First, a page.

Here are some stem cell stories that caught our eye this past week. Some are groundbreaking science, others are of personal interest to us, and still others are just fun.
Building a Better Brain Cell. Thanks to advances in stem cell biology, scientists have found ways to turn adult cells, such as skin cells, back into cells that closely resemble embryonic stem cells. They can then coax them into becoming virtually any cell in the body.
But scientists have more recently begun to devise ways to change cells from one type into another without first having to go back to a stem cell-like state. And now, a team from Washington University in St. Louis has done exactly that.
As reported this week in New Scientist, researcher Andrew Yoo and his team used microRNAs—a type of ‘signaling molecule’—to reprogram adult human skin cells into medium spiny neurons(MSNs), the type of brain cell involved in the deadly neurodegenerative condition, Huntington’s disease.
“Within four weeks the skin cells had changed into MSNs. When put into the brains of mice, the cells survived for at least six months and made connections with the native tissue,” explained New Scientist’s Clare Wilson.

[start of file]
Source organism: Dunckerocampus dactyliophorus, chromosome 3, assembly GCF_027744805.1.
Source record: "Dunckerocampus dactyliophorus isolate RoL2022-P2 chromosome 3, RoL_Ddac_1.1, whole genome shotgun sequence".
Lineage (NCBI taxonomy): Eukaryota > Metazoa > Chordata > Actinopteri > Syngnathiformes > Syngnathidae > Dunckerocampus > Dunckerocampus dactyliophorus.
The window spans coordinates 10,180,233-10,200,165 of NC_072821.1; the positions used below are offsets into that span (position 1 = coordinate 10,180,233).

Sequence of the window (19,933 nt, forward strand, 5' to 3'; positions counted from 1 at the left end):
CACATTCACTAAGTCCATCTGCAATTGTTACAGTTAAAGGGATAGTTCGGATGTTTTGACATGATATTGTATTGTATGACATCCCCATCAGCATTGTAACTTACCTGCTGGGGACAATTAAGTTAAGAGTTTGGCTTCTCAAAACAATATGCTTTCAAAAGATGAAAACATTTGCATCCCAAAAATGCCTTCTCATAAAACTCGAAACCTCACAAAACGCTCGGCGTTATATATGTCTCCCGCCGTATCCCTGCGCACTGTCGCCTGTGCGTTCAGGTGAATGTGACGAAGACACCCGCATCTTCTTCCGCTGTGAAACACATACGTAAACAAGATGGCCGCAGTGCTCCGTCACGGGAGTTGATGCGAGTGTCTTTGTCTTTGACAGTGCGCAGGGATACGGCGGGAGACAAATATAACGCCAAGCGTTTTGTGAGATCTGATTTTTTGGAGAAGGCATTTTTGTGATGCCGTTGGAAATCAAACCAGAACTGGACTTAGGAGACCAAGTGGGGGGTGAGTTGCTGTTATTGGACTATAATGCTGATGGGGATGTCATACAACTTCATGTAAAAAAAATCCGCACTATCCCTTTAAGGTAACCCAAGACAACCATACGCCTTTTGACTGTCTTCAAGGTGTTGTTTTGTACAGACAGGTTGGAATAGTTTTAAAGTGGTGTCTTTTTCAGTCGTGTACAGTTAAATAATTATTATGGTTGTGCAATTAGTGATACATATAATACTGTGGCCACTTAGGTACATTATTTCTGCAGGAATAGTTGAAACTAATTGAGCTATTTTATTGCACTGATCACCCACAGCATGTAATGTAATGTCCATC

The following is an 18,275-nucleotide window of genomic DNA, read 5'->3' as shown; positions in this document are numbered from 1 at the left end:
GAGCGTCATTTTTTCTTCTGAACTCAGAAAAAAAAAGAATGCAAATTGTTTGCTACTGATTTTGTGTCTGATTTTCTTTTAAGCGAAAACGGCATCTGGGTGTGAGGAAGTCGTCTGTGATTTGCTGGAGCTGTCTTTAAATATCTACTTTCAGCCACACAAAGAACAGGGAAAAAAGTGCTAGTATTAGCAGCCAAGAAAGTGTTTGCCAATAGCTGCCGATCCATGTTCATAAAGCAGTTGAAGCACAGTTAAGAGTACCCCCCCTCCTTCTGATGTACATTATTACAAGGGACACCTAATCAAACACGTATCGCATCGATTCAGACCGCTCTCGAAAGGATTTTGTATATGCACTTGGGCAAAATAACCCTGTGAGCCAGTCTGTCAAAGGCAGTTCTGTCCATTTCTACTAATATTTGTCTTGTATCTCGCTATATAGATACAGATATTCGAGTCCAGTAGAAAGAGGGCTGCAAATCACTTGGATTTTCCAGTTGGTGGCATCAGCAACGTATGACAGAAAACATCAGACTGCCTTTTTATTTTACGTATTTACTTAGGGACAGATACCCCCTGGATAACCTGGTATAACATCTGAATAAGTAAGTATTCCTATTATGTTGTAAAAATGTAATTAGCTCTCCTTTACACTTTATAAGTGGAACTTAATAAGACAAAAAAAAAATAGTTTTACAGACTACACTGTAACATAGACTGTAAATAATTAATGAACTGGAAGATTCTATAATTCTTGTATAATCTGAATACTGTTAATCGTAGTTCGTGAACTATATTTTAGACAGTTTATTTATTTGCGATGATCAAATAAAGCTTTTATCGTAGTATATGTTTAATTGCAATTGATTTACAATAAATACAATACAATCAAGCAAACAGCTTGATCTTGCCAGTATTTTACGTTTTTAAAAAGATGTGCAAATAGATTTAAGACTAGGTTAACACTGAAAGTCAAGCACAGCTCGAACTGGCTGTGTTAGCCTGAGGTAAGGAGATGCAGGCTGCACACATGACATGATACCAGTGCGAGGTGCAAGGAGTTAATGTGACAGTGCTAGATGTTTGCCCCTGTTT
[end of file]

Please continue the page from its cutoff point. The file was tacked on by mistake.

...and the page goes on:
This process, called ‘transdifferentiation,’ has the potential to serve as a faster, potentially safer alternative to creating stem cells.
#WeAreResearch Puts a Face on Science. The latest research breakthroughs often focus on the science itself, and deservedly so. But exactly who performed that research, the close-knit team who spent many hours at the lab bench and together worked to solve a key scientific problem, can sometimes get lost in the shuffle.
New Genes Help Stem Cells Fight Infection. Finally, UCLA scientists have discovered how stem cells ‘team up’ with a newly discovered set of genes in order to stave off infection.
Reporting in the latest issue of the journal Current Biology, and summarized in a UCLA news release, Julian Martinez-Agosto and his team describe how two genes—adorably named Yorkie and Scalloped—set in motion a series of events, a molecular Rube Goldberg device, that transforms stem cells into a type of immune system cell.
Importantly, the team found that without these genes, the wrong kind of cell gets made—meaning that these genes play a central role in the body’s healthy immune response.
Mapping out the complex signaling patterns that exist between genes and cells is crucial as researchers try and find ways to, in this case, improve the body’s immune response by manipulating them.